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Published on : 16 June 2018
As globalization, digitization and the so-called Uberization of international freight shipping continue to stimulate worldwide commerce, the number of companies entering foreign markets is on the rise. This growth is swelled further by a rising tide of small to medium businesses tapping into cross-border revenue streams.
In China, as elsewhere, SMEs increasingly seek to join the global village, an international trading environment where once established, even the smallest business can thrive and grow.
Despite China’s position as the world’s largest export nation though, penetration of offshore markets is not a foregone conclusion for her smaller commercial enterprises. Chinese exporters must meet and overcome a number of challenges in order to go global. Three of those challenges are explained in this article, along with some suggested solutions to help SMEs overcome them.
The Commercial environment in China is different from many other nations, so for the Chinese enterprise going global with its products, few markets are likely to seem intuitively compatible. The challenge here is twofold.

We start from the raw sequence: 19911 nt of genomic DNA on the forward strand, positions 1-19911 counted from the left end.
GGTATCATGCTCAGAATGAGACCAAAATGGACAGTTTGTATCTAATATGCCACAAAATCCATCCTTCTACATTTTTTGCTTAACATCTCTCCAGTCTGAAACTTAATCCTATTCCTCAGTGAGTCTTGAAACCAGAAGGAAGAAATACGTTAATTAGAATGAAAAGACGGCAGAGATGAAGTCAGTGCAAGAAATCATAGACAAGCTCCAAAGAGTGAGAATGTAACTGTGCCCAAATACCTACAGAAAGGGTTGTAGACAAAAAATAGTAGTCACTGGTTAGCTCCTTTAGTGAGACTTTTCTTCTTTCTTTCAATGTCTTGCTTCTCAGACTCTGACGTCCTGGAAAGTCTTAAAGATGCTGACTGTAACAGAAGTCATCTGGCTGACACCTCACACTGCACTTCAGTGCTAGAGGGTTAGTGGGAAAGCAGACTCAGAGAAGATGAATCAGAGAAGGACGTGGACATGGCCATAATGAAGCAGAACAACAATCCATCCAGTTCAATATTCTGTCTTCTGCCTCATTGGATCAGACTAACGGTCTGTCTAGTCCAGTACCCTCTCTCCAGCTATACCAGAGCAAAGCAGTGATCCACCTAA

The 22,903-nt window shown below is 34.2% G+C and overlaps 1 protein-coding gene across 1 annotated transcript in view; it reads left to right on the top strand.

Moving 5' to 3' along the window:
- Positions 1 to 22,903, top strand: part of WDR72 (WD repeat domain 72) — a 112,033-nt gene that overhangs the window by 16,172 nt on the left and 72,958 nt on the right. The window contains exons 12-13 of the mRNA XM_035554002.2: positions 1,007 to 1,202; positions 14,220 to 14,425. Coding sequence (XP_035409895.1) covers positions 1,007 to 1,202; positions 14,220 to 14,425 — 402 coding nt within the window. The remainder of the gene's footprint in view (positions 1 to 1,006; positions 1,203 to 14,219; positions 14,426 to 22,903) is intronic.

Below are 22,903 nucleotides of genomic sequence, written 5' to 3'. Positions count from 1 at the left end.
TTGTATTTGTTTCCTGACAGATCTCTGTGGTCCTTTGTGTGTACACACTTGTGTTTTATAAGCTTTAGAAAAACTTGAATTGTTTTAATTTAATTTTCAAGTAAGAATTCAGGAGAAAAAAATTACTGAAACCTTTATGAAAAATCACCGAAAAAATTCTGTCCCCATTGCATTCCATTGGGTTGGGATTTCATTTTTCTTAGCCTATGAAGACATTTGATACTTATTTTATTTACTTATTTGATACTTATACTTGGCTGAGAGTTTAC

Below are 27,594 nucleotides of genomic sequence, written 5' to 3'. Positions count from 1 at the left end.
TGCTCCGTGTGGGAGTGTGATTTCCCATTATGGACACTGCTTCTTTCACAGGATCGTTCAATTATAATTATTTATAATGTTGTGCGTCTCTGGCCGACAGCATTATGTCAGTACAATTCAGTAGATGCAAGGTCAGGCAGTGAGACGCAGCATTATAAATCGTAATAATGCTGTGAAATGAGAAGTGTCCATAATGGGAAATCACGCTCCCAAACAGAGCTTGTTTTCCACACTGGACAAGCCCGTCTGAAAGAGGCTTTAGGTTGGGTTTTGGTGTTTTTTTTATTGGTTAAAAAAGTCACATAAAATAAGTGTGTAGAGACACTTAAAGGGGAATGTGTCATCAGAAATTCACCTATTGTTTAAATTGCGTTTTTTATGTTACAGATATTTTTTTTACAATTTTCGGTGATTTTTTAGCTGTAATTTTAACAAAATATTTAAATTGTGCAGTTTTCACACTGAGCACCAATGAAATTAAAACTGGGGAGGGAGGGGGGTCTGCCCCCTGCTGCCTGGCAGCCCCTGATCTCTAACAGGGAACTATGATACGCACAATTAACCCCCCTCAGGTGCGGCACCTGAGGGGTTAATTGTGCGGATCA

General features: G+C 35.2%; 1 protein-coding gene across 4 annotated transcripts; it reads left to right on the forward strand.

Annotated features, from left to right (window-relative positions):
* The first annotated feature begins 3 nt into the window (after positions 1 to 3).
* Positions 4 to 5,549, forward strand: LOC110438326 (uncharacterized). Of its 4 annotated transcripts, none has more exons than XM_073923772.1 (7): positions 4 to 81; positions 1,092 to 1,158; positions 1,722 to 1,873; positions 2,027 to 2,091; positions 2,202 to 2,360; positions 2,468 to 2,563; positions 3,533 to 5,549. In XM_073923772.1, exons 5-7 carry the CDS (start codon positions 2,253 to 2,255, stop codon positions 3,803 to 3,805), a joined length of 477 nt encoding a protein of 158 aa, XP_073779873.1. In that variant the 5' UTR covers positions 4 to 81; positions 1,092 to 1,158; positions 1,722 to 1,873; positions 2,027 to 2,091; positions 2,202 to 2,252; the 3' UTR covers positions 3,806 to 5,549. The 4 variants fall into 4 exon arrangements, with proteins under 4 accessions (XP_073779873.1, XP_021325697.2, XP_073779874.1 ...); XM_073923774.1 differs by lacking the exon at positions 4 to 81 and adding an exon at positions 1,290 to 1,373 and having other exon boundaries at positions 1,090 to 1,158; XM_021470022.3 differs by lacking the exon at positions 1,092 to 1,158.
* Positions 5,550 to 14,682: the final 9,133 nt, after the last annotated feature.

Firstly, the Chinese exporter must learn to find its way around the governmental, legal, and regulatory landscape of the target market and the complexities of international freight shipping. Secondly, it must discover how to appeal to consumer preferences, which may be quite unlike those at home.
Assuming that the Chinese exporter has identified a target market, the first step should be to look into consumer preferences, because even if the exporter’s product has apparent value in the target market, it doesn’t mean it will be well received.
If thorough market research indicates that customer sentiment will be warm towards the product, it will then be worth going on to study the legal and regulatory framework.
The relevant information can be obtained through a number of channels, including chambers of commerce or trade departments in target countries. The exporter might also try approaching a freight forwarder or one of the logistics companies that service freight lanes between China and the target market.
These agencies are typically very knowledgeable about the specific legal and regulatory requirements. After all, their existence depends on their market intelligence and of course, they are continually exposed to the machinations of governments and legislators in the countries they service.